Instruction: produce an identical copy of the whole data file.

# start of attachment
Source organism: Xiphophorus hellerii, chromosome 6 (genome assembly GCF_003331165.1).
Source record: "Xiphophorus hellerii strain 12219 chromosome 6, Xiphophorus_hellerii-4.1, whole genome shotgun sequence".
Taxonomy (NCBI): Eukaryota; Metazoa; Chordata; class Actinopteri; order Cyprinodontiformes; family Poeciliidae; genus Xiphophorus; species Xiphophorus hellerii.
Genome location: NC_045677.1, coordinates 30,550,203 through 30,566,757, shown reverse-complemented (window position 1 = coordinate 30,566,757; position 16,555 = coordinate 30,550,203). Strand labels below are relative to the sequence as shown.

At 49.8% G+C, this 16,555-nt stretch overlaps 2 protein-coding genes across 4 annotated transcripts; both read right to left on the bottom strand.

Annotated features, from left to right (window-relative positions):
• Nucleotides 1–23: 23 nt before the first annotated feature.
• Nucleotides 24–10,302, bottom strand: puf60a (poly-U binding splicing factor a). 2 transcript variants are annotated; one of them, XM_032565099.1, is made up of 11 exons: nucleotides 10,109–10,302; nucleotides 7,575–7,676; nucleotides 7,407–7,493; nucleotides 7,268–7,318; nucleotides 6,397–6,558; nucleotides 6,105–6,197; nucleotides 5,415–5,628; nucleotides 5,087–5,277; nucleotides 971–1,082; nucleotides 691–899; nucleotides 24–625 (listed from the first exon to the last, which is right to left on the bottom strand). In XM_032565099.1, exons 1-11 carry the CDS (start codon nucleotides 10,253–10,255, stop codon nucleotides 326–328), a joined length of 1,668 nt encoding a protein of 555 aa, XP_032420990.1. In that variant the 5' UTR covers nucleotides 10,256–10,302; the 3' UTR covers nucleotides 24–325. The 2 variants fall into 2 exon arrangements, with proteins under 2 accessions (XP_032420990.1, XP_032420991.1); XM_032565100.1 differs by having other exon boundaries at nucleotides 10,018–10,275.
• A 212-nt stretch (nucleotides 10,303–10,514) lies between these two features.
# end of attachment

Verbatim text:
Source organism: Xiphophorus hellerii, chromosome 6 (genome assembly GCF_003331165.1).
Source record: "Xiphophorus hellerii strain 12219 chromosome 6, Xiphophorus_hellerii-4.1, whole genome shotgun sequence".
Taxonomy (NCBI): Eukaryota; Metazoa; Chordata; class Actinopteri; order Cyprinodontiformes; family Poeciliidae; genus Xiphophorus; species Xiphophorus hellerii.
Genome location: NC_045677.1, coordinates 30,550,203 through 30,566,757, shown reverse-complemented (window position 1 = coordinate 30,566,757; position 16,555 = coordinate 30,550,203). Strand labels below are relative to the sequence as shown.

At 49.8% G+C, this 16,555-nt stretch overlaps 2 protein-coding genes across 4 annotated transcripts; both read right to left on the bottom strand.

Annotated features, from left to right (window-relative positions):
• Nucleotides 1–23: 23 nt before the first annotated feature.
• Nucleotides 24–10,302, bottom strand: puf60a (poly-U binding splicing factor a). 2 transcript variants are annotated; one of them, XM_032565099.1, is made up of 11 exons: nucleotides 10,109–10,302; nucleotides 7,575–7,676; nucleotides 7,407–7,493; nucleotides 7,268–7,318; nucleotides 6,397–6,558; nucleotides 6,105–6,197; nucleotides 5,415–5,628; nucleotides 5,087–5,277; nucleotides 971–1,082; nucleotides 691–899; nucleotides 24–625 (listed from the first exon to the last, which is right to left on the bottom strand). In XM_032565099.1, exons 1-11 carry the CDS (start codon nucleotides 10,253–10,255, stop codon nucleotides 326–328), a joined length of 1,668 nt encoding a protein of 555 aa, XP_032420990.1. In that variant the 5' UTR covers nucleotides 10,256–10,302; the 3' UTR covers nucleotides 24–325. The 2 variants fall into 2 exon arrangements, with proteins under 2 accessions (XP_032420990.1, XP_032420991.1); XM_032565100.1 differs by having other exon boundaries at nucleotides 10,018–10,275.
• A 212-nt stretch (nucleotides 10,303–10,514) lies between these two features.